For us, over the last couple of years, our shipping container and rent costs have doubled, while electricity, gas, wages, freight and other overheads have noticeably risen too. Additionally, suppliers of milk, alternative milk, cups, and other products have (understandably) started to charge more. With a weak Australian dollar resulting in a 50% increase in coffee prices for our 2023 harvest, there’s only so long we, like other cafes and roasteries, can absorb the costs.
Improved quality, more demand
Once upon a time, coffee was farmed for quantity over quality. As cafe culture spread and the popularity of specialty coffee boomed, the demand for quality coffee grew. In order to remain competitive, farmers had to implement more time-consuming and complicated practices to improve quality and produce a desirable product.
As things go, the better the quality, the more you pay! Today’s coffee is not only a high-grade agricultural product, but roasting and brewing methods are more advanced and, consequently, more expensive. There are now also markets for particular farming methods and specific areas that produce rare, therefore expensive, beans.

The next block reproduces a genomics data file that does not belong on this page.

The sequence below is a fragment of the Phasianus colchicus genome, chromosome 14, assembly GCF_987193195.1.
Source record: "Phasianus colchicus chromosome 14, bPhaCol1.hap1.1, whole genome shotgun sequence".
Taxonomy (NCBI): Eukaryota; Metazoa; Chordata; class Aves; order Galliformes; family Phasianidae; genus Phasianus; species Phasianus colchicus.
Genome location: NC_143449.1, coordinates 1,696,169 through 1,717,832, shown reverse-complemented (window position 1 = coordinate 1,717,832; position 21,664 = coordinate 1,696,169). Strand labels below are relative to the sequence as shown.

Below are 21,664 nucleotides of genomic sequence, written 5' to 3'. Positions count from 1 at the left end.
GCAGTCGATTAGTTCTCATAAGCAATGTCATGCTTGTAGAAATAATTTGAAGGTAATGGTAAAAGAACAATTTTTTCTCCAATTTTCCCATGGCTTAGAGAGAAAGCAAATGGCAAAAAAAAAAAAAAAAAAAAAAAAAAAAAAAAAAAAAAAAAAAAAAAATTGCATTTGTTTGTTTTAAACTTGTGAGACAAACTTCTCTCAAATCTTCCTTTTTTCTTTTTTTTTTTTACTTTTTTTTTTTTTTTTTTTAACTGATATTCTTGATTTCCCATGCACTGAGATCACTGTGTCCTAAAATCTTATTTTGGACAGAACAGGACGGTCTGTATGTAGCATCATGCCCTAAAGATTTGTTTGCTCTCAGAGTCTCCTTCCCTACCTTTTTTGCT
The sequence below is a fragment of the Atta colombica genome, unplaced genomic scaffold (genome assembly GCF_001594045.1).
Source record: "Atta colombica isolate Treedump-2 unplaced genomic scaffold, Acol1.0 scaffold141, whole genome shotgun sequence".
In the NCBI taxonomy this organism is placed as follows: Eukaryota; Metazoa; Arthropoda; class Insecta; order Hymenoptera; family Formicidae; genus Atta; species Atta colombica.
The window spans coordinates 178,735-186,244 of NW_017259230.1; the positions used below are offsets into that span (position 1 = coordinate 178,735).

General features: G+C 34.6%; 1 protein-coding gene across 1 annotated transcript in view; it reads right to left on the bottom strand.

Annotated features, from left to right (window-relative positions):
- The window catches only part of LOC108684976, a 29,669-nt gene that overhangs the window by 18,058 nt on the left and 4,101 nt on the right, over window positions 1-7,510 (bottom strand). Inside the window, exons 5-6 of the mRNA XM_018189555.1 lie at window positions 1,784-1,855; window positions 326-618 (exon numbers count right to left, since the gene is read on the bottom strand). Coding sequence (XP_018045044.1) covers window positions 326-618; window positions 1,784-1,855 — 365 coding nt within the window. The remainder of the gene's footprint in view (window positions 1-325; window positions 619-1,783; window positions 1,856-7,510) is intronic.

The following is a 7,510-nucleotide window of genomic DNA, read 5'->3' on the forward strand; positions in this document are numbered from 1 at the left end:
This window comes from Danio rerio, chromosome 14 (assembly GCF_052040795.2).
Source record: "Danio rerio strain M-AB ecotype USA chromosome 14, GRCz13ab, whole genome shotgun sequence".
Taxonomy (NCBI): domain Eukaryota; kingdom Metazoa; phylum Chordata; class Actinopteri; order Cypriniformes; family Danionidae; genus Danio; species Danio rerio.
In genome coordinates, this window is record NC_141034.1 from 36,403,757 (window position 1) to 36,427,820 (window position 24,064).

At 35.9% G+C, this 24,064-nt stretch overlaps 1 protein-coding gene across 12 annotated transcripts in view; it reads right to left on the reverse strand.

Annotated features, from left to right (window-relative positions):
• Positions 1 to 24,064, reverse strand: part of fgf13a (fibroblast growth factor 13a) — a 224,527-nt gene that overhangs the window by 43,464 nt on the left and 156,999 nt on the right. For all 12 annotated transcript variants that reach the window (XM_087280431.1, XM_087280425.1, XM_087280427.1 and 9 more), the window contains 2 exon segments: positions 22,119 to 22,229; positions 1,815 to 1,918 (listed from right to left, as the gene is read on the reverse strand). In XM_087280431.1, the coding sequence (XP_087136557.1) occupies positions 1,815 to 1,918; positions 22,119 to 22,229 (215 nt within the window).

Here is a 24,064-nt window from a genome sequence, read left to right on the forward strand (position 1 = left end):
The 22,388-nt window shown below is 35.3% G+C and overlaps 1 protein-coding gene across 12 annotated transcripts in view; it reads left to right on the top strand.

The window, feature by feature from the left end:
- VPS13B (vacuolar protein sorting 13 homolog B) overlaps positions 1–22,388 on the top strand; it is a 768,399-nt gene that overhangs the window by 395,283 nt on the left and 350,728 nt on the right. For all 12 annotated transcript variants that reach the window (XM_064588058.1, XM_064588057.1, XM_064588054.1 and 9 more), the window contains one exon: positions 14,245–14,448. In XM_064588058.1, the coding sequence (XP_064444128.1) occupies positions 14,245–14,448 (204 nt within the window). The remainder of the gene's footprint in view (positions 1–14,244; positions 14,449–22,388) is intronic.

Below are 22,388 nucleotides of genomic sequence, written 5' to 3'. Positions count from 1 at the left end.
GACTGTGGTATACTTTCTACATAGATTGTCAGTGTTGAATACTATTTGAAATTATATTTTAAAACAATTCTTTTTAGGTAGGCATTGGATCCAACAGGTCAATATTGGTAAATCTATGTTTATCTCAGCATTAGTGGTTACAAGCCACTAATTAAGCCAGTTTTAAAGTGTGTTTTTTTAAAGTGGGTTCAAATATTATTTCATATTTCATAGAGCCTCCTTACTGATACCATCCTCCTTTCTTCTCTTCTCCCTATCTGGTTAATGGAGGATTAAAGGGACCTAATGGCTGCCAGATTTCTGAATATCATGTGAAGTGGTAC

Climate change impacts
Due to the disastrous and ongoing impacts of climate change, there’s been much chatter about whether the world will run out of coffee by 2050. In order to combat rising temperatures, farmers have been forced to implement strategies including pest control, shade planting and extreme weather crisis management to protect plants. All of which require additional resources.
Despite these efforts, coffee farms could become incompatible with new climate conditions and completely disappear. As we saw in 2021, freak frosts across Brazil’s coffee growing regions caused widespread destruction, resulting in the loss of millions of bags of coffee and farmers’ annual incomes. While this was unfolding, global coffee consumption didn’t slow down. As the basic rules of supply and demand go: if demand exceeds supply, prices will rise.
So if climate change continues to decimate coffee production across the ‘bean belt’, we can expect a higher priced cuppa and disastrous repercussions for the 25 million farmers whose livelihoods depend on it.